Growth Hormone and Female Infertility

Growth Hormone (GH) is a special hormone produced in the body that earned its name due to its role in cell reproduction, tissue regeneration, and stimulating new cell development in humans. Growth Hormone has a number of medical uses, including treating growth disorders and infertility in both men and women. Growth Hormone is now used by doctors to stimulate ovarian production of follicles to develop into viable eggs, improving fertility rates. Although research into using GH as a fertility treatment is still in the developing states, it has been shown to be an effective therapy in certain cases and when combined with other forms of fertility treatment.


What is Growth Hormone?

Despite its common name, Growth Hormone plays a number of important roles in human development and cell formation. In men, GH is produced solely in the pituitary gland but in females both the pituitary gland and the ovaries produce GH.

Growth Hormone is sometimes known by its medical name, somatropin. It is often marketed under the name Humatrope. Most human growth hormone used for medical treatment is extracted from human cadavers and is referred to by the abbreviation hGH (human Growth Hormone).


Growth Hormone and Ovarian Production

The application of hGH, in conjunction with other hormones, has been demonstrated to stimulate the ovaries into producing viable eggs. In women, hGH also works in combination with other hormones to help convert androgen to estrogen. Therefore hGH, in conjunction with the hormones IGF-1 and IGF-2 (insulin-like growth factors), work to stimulate the maturation of ovarian follicles into viable eggs.

hGH also works to dampen down apoptosis, the so-called “death program” that the body uses to discard unneeded eggs during the menstrual cycle. Working with IGF-1, hGH therefore stimulates follicular growth in the ovaries. Research has demonstrated that hGH treatments in women works in conjunction with FSH (follicle-stimulating hormone) to promote higher levels of fertility.

Medical studies have analyzed eggs harvested from female cows and determined that eggs with higher levels of naturally-occurring hGH are more fertile than those with lower levels of hGH. Therefore, it has been demonstrated that hGH directly improves the fertility level of eggs by stimulating and working in conjunction with other hormones to help eggs mature.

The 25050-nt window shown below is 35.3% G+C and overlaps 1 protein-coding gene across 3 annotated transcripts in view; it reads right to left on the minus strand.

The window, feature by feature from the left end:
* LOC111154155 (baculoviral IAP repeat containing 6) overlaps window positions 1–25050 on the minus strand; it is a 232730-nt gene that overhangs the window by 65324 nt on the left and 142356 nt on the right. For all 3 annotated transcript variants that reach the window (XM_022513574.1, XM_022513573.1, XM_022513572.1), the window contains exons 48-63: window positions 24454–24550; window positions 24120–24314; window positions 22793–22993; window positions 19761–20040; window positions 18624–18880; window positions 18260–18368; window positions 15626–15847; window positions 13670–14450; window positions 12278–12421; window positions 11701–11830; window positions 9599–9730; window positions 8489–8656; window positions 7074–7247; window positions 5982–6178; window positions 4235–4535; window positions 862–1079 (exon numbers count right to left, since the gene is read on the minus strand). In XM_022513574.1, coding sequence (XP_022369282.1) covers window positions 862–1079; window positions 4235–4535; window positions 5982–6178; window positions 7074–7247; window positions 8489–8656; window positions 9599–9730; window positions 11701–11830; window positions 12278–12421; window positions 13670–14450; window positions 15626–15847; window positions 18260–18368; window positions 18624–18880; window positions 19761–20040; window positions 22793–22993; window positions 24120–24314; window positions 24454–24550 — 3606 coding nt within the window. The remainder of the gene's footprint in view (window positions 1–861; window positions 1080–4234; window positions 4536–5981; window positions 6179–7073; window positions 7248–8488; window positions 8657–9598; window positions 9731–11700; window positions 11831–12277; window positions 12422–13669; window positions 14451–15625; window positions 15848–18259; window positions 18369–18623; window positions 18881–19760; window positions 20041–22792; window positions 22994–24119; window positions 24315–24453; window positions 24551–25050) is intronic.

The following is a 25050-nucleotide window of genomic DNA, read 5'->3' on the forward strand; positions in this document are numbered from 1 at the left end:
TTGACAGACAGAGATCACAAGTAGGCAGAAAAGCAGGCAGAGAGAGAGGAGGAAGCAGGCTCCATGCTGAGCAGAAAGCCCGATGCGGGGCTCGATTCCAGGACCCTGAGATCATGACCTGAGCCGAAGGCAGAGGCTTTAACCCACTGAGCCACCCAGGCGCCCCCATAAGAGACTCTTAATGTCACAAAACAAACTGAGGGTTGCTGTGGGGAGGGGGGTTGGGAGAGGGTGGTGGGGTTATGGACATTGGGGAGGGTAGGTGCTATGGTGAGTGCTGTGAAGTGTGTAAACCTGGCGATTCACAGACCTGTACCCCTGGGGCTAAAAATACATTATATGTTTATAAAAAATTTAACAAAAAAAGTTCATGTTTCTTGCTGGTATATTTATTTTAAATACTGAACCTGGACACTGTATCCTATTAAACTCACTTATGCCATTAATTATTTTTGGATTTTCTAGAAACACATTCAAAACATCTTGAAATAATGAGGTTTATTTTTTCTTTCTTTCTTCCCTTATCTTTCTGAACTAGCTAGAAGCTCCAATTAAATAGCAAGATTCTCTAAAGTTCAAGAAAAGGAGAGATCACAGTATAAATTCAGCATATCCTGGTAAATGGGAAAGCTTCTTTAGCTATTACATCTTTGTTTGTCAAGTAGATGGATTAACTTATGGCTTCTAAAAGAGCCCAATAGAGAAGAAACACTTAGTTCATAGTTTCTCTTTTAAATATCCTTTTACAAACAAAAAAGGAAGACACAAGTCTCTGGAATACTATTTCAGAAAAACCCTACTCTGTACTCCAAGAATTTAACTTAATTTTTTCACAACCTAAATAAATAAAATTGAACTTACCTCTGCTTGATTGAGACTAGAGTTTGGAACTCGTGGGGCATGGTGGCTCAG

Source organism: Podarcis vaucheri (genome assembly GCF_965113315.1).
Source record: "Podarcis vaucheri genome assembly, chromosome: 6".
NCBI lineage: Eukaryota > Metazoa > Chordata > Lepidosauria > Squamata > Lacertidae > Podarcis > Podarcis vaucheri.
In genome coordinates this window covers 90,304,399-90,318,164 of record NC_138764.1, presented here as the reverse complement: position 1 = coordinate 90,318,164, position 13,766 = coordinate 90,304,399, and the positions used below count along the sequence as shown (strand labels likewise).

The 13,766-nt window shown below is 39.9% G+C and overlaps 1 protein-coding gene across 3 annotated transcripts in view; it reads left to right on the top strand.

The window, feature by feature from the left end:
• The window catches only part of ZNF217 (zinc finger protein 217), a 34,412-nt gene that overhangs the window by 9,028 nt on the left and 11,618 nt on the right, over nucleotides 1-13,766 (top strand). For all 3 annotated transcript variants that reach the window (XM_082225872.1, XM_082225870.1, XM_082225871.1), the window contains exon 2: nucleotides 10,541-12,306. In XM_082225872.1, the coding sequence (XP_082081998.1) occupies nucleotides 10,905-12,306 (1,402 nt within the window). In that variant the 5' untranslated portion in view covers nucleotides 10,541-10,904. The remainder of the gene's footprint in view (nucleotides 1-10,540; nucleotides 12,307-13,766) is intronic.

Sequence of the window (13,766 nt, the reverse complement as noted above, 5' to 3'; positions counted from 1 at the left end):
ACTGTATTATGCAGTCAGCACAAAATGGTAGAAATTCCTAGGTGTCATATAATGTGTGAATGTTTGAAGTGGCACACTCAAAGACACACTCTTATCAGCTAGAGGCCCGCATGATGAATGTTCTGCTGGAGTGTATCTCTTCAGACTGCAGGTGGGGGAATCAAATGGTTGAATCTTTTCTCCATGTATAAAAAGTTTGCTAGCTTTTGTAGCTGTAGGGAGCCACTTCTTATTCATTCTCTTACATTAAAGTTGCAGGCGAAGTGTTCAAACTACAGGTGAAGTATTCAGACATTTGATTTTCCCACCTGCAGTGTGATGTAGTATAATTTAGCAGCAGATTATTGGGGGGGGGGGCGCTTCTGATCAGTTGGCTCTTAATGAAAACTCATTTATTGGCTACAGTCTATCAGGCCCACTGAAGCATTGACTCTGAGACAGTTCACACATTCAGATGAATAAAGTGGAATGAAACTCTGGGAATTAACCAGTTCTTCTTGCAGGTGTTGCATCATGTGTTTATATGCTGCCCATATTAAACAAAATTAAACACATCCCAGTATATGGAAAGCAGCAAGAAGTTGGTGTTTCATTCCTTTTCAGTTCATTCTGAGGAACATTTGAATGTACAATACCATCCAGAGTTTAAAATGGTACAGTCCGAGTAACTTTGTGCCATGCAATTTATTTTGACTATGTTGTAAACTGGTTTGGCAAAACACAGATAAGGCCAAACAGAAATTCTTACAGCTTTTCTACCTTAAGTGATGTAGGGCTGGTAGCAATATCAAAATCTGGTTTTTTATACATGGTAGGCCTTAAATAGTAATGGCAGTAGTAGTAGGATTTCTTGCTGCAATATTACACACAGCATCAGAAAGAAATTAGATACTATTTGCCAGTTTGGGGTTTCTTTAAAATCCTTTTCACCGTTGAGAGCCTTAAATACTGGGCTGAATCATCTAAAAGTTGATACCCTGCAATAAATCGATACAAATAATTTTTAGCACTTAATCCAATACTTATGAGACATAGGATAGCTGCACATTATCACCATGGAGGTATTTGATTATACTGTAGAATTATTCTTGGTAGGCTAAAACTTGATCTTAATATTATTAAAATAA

Treating Female Infertility with Growth Hormone

A number of different therapies currently exist for treating female infertility. One path to improving fertility in women is by the use of ovarian stimulants. Many drugs, including letrozole, clomiphene, as well as hormones like gonadotropins have been used to stimulate the ovaries. GH is increasingly being used for the same purpose in treatments that also include the administration of other substances.

The latest research into GH and female fertility have suggested that mixing growth hormone with certain substances like menotropin or the hormone chorionic gonadotropin is a method of improving follicle growth in the ovaries. This therapeutic approach has been tested with women suffering from forms of hypogonadism with some success, leading to higher fertility rates with less use of menotropin necessary.

It is also theorized that GH affects the size of the uterus itself. Although GH has been shown to successfully improve fertility rates in some women suffering from infertility issues, there is no conclusive data to suggest that administering GH has any benefit for women who have unsuccessfully attempted IVF (in vitro fertilization) treatments. Nonetheless, many fertility specialists are now testing the use of GH in conjunction with other IVF treatments to improve fertility levels in women who have previously failed to conceive after undergoing IVF treatment. This form of treating female infertility has not yet been evaluated by the FDA and is still in the experimental phase.

Some women who have had long-standing infertility issues combined with a proven history of low GH levels have benefited from GH treatments. Research is still being conducted to determine the optimum dose of GH to improve fertility. Currently, the doses administered to infertile women range from 0.9 milligrams to 1.8 milligrams per week, resulting in mixed results.

Despite the uncertainties inherent in any developing science, it has been demonstrated that the administration of GH in conjunction with other treatments has shown some success in improving fertility in women. Nonetheless, using GH as a primary infertility treatment is not yet recommended for all women and more research is definitely warranted.